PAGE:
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Is The Clubhouse Party Over?

It seemed like yesterday when everybody was so hyped about being invited to exclusive Clubhouse parties.

So what exactly led to its sudden, inexplicable, declining popularity?

With the COVID-19 pandemic, people would’ve lost their minds out of panic, fear, and isolation if it weren’t for audio/video streaming technology.

The past two years have seen the biggest boom in audio and video streaming culture. According to statistics, the global streaming market was valued at $50.1 billion in 2021 and is projected to grow at a whopping 21.0% CAGR.

Clubhouse, one of the biggest profiting companies in this surge, was founded in 2020 and is already being valued at $4 billion — Seriously,


Wait – Why Did Clubhouse Go Viral, In The First Place?

Surprisingly, a highly restrictive platform like Clubhouse went viral, with apps like Facebook, Discord, Instagram, etc. already in the picture.

Meanwhile, everybody is surprised how a call-only app makes it so big in a market so advanced and competitive.

Here’s the truth: the USP of Clubhouse is that it offers a high sense of exclusivity, which has pooled in 10 million users in a year.

This app has enabled users to experience what it feels like to be in the same room with global business barons and A-list celebrities, which explains its out-of-nowhere boom.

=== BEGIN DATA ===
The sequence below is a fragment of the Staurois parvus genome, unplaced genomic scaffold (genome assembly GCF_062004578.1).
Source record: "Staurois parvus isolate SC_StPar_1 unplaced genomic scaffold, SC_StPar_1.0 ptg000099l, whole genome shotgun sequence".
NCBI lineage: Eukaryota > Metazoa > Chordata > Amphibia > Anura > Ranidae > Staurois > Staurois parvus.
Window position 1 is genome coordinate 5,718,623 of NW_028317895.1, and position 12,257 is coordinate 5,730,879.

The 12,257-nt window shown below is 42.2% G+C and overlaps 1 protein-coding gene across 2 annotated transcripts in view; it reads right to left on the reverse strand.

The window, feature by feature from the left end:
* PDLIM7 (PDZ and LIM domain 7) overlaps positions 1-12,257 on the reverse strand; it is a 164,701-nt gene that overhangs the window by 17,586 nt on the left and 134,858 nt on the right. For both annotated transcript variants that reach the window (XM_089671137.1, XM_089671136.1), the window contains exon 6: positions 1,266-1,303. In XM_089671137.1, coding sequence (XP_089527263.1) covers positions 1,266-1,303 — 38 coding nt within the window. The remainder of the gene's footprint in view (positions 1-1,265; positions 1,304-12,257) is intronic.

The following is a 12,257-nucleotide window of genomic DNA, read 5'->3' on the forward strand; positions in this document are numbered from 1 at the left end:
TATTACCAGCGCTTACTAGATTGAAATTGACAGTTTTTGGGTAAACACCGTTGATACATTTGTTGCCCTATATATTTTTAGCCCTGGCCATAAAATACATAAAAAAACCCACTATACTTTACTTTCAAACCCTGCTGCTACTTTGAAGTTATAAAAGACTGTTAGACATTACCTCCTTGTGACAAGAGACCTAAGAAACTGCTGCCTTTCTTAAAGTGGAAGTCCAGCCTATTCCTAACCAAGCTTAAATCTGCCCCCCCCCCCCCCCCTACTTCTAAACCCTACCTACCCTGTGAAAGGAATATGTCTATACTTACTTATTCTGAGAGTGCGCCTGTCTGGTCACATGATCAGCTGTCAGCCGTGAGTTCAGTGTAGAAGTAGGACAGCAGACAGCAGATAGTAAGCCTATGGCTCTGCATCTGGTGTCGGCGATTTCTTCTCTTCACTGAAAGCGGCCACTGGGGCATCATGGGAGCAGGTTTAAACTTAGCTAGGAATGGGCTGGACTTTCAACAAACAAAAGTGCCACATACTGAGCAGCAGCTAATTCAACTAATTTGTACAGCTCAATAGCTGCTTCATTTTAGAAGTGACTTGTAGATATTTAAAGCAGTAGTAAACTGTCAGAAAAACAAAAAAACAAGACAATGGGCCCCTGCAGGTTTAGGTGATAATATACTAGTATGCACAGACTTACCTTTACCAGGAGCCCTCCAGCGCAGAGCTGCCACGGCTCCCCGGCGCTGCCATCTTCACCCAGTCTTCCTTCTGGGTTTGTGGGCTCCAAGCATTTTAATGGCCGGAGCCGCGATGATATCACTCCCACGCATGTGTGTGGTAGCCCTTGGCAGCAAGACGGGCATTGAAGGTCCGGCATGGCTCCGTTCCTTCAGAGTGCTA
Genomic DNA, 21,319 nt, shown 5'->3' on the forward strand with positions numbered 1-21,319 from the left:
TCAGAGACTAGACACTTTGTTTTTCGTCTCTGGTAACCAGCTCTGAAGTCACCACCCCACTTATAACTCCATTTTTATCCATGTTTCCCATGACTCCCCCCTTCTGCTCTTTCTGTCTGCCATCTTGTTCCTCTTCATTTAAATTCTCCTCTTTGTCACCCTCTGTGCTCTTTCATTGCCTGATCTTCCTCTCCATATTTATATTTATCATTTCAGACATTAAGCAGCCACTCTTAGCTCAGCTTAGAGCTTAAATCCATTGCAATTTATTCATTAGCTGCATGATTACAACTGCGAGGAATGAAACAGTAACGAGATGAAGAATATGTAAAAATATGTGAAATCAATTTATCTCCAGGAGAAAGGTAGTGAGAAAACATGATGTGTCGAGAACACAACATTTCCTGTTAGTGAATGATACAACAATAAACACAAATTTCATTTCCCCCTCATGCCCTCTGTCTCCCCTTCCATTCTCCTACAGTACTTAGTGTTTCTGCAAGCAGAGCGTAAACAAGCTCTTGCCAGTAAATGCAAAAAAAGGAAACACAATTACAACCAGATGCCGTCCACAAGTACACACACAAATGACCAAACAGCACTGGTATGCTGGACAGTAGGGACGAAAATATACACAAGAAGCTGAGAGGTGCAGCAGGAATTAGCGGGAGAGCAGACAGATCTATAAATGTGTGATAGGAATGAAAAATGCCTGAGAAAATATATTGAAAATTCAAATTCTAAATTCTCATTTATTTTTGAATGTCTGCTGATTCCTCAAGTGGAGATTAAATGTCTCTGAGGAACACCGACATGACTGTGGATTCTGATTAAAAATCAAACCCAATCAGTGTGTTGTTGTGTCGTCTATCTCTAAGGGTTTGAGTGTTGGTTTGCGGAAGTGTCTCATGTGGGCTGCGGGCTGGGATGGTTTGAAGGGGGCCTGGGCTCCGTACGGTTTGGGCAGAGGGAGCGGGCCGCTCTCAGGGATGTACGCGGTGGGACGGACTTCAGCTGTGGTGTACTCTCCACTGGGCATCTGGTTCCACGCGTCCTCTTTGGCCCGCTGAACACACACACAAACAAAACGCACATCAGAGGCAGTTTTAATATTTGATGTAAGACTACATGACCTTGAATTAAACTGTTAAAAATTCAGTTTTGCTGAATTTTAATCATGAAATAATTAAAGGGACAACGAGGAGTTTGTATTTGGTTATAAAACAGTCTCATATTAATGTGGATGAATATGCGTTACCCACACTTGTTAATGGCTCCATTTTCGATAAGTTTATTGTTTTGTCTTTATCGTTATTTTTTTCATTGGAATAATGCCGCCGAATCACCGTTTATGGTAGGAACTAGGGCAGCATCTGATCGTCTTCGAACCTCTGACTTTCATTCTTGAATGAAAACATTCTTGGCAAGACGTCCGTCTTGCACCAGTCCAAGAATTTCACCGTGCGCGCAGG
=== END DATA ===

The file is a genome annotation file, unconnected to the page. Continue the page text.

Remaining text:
From tech icons like Mark Zuckerberg, and Elon Musk to paparazzi-friendly Hollywood icons like Tiffany Haddish, 21 Savage, Meek Mill, etc., Clubhouse allowed users to have private conversations with whoever they idolized.

Also, you couldn’t randomly join a Clubhouse session — you’d have to be exclusively invited to every room. Anyone could install this app, but joining sessions aren’t possible without an invite.

Also, there’s no room for distracting meme content, videos, and memes. This platform is for people who mean business and love to engage in deep, meaningful conferences.

So, What Does The Future Look Like For The Clubhouse App?

Unfortunately, things aren’t looking too good for Clubhouse anymore. Although this app had witnessed the biggest monthly download figures in February at 9.6 million, it dropped to 900,000 downloads in April.

Since then, things have been going downhill. But why so?

First and foremost, BBC claims that Clubhouse had been allegedly accused of data spillage and privacy-related issues, which explains the initial heat that led to the gradual decline in the hype.

Also, many users have been pointing out the underlying accessibility issues that hamper the user experience.

Apparently, in an attempt to increase exclusivity, the app missed out on some fundamental and necessary features a live streaming app must include.

For starters, the app isn’t the best for users with a comparably weak vision, as it doesn’t support the basic text resizing feature. A Forbes article also claims that it is unusable for people with hearing issues due to not having a live captioning feature.

Summing It Up

Although Clubhouse just got dumped by Twitter regarding the much-awaited acquisition deal, this app still holds its own against the biggest apps in the streaming market.

CEO Paul Davison had claimed that the app had 10 million active users in March.

What does this say? The Clubhouse party isn’t the talk of the town right now, maybe, but it’s far from being over.

Also, with the latest Android compatibility release, things may start going uphill soon for team Clubhouse.

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